DOHA — Nayef bin Abdulaziz Al Saud, Saudi Arabia's crown prince and interior minister, has died. His stint as the country's second-in-command was short -- only eight months, following the death of his older brother Sultan. Nevertheless, his passing brings into focus once again the key question of succession in one of the world's largest oil-producing states.
The rapid graying of Saudi Arabia's most powerful princes -- all sons of the kingdom's founder, Ibn Saud -- means that such decision points will occur with accelerating frequency. Although Nayef was the obvious choice for crown prince, constant worries over his health plagued his short tenure. Even though Nayef was some 10 years younger than his half-brother King Abdullah, kingdom-watchers knew from the beginning that there was a distinct possibility he would not outlive him.
While such transitions are intrinsically fraught, two factors suggest that the House of Saud will not be in disarray for long. Firstly, stability is the order of the day in the kingdom. The top Saudi princes attempt as best they can to reconcile factions within the family for the sake of regime survival whenever issues of succession arise. Secondly, given this evident fact, the Sauds are well aware of the problem of their aging senior royal family and have not ignored it. The ruling elite has taken Nayef's illnesses into account, and although a longer life would have made succession planning easier, his death will not radically alter Saudi politics or policy.
Indeed, some of the most important Saudi policy decisions are already being made by the top princes' sprier sons. In the Interior Ministry, it was largely the efforts of Nayef's son, Mohammed, that led to the massive modernization programs and restructuring policies that are currently taking place. Budget allocation, personnel changes, and policy priorities have for the most part been set on their course. The Interior Ministry is gigantic; the ship cannot be turned around simply because Nayef is dead. Indeed, so pervasive is Mohammed's influence that such a move would likely be impossible. Although Prince Ahmad bin Abdulaziz, Nayef's full brother, has been promoted to head the ministry, the ministry will likely remain the de facto domain of the Nayef clan.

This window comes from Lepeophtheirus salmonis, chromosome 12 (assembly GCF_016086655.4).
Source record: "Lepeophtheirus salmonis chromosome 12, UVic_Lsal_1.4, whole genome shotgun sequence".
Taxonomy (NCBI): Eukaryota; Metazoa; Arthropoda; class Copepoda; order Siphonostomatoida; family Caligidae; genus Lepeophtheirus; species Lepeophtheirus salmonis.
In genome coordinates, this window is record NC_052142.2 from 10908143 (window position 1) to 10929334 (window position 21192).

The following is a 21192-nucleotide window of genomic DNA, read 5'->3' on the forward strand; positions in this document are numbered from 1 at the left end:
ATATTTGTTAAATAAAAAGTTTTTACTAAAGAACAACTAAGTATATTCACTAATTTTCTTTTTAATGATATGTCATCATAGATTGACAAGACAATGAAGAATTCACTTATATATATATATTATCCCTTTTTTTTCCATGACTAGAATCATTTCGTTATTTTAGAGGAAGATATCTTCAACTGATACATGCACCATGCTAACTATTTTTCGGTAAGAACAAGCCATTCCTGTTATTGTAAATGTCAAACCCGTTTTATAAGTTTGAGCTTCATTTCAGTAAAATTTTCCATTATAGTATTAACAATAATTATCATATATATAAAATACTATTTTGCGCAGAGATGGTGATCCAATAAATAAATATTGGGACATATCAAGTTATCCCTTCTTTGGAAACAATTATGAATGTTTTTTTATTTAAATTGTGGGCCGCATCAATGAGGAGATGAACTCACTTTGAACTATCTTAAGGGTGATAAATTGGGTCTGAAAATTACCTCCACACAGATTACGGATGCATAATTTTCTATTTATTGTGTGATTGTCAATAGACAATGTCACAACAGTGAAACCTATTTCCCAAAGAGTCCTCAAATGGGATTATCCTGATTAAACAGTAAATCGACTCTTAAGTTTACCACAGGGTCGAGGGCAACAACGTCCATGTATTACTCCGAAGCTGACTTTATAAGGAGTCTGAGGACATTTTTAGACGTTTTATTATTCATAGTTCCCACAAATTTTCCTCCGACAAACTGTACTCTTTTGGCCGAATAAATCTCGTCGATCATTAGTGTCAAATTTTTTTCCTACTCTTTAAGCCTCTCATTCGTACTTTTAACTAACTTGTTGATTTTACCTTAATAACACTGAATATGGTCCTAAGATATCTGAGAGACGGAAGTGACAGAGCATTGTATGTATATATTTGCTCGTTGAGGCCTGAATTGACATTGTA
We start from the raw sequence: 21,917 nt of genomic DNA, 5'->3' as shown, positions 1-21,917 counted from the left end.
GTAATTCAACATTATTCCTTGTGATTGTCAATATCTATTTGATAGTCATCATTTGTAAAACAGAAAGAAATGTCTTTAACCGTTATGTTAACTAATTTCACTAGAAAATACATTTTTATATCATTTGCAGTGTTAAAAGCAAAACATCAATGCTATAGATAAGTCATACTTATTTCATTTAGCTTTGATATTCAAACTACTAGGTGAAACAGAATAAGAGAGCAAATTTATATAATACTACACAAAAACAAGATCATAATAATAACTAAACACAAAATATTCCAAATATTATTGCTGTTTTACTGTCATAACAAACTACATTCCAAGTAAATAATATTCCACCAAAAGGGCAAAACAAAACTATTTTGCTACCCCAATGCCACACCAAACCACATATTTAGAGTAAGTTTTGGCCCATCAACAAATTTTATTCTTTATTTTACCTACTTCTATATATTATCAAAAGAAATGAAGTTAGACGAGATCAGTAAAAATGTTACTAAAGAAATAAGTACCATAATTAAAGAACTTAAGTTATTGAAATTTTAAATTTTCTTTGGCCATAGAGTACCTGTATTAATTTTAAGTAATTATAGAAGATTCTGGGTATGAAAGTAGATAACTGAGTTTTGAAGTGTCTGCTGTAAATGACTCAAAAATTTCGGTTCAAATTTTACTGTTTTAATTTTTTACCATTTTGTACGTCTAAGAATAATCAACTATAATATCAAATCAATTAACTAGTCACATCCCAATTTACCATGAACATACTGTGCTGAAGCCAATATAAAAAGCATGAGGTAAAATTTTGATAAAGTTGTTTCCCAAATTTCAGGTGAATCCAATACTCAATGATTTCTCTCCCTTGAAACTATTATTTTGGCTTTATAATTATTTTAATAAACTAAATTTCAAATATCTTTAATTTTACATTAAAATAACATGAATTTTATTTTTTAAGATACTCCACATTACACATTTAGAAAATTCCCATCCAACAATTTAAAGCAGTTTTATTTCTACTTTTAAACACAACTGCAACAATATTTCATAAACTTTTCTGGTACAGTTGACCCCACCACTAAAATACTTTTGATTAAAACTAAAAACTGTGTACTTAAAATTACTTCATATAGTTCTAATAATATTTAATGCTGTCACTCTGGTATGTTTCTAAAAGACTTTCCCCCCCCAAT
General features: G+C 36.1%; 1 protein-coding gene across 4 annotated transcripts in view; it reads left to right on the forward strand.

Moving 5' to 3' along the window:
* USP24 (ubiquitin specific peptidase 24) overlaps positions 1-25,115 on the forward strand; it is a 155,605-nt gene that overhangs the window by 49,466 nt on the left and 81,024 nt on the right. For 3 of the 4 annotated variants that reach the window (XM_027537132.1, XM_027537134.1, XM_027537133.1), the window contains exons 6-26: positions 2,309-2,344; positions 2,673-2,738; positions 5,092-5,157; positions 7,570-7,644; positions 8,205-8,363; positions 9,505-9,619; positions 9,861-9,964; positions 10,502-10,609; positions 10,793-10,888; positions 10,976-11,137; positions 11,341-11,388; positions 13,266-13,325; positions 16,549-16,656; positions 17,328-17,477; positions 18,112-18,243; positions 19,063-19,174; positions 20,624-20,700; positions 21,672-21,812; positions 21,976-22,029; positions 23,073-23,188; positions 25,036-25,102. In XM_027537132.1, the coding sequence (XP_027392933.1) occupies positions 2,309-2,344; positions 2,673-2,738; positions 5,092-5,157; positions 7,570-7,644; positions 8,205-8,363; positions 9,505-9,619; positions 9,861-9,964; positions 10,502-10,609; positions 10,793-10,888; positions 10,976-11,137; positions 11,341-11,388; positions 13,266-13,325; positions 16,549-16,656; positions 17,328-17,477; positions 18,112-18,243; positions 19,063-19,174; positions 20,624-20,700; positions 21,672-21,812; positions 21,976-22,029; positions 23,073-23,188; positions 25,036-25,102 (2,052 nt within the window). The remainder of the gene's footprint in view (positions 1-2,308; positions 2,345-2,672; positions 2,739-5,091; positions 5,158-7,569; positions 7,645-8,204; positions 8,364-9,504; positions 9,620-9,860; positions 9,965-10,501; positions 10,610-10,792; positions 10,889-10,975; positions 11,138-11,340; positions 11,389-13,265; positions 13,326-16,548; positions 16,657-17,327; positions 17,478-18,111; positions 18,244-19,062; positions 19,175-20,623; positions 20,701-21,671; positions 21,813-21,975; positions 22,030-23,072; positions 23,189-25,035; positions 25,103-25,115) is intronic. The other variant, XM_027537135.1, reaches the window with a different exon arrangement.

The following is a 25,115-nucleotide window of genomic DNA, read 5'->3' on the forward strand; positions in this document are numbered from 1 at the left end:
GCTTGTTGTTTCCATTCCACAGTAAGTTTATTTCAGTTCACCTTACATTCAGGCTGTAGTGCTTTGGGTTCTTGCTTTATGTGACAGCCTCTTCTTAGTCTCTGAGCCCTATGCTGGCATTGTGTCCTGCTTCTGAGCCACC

In the foreign affairs arena, Saudi Arabia is also locked into a set of policies that are the product of consultation among many royals, including the king, Foreign Minister Saud al-Faisal, Intelligence Chief Prince Muqrin bin Abdulaziz, Salman, Nayef, and other senior military officials and princes. In Bahrain, for instance, it wasn't only Nayef pushing the Saudi policy to send troops to prop up the faltering monarchy -- it was National Guard riot control units that entered the island, not Interior Ministry ones.
Similarly the recent push for a union of Arab Gulf countries, which could lead to closer integration with Bahrain, has been more at the insistence of the king and Saud al-Faisal. Though Nayef was openly supportive of the move, he was not its main champion. Saudi's interests in Syria or Iran will likewise not be drastically reformulated in light of Nayef's death; these policies have been developed as part of a prevailing consensus of which Nayef played only a part (albeit an important one). Nor will Nayef's death affect the overarching strategic "cold war" currently playing out between Saudi Arabia and its Persian foe.
This is not to diminish Crown Prince Nayef's achievements. His legacy is a well-developed internal security apparatus that has improved significantly under his tenure. Many have painted Nayef as a brutal oppressor, but the detail and rigor with which the Interior Ministry considers how best to minimize casualties and reform questionable security practices is incomparable to any similar body in the Middle East. Saudi Arabia is by no means the perfect state, but it was never Nayef's job to make it so. He was merely charged to ensure that it remained internally secure and stable -- and this without doubt he achieved.
Nayef's single-minded determination to eliminate the threat of al Qaeda from the kingdom between 2003 and 2006 is perhaps his most notable achievement. His assumption of responsibility for securing the annual Hajj, a monumental task if ever there was one, also compares favorably with the historical record. While problems still exist, security has improved year upon year even as the crowds have grown ever larger and more difficult to control.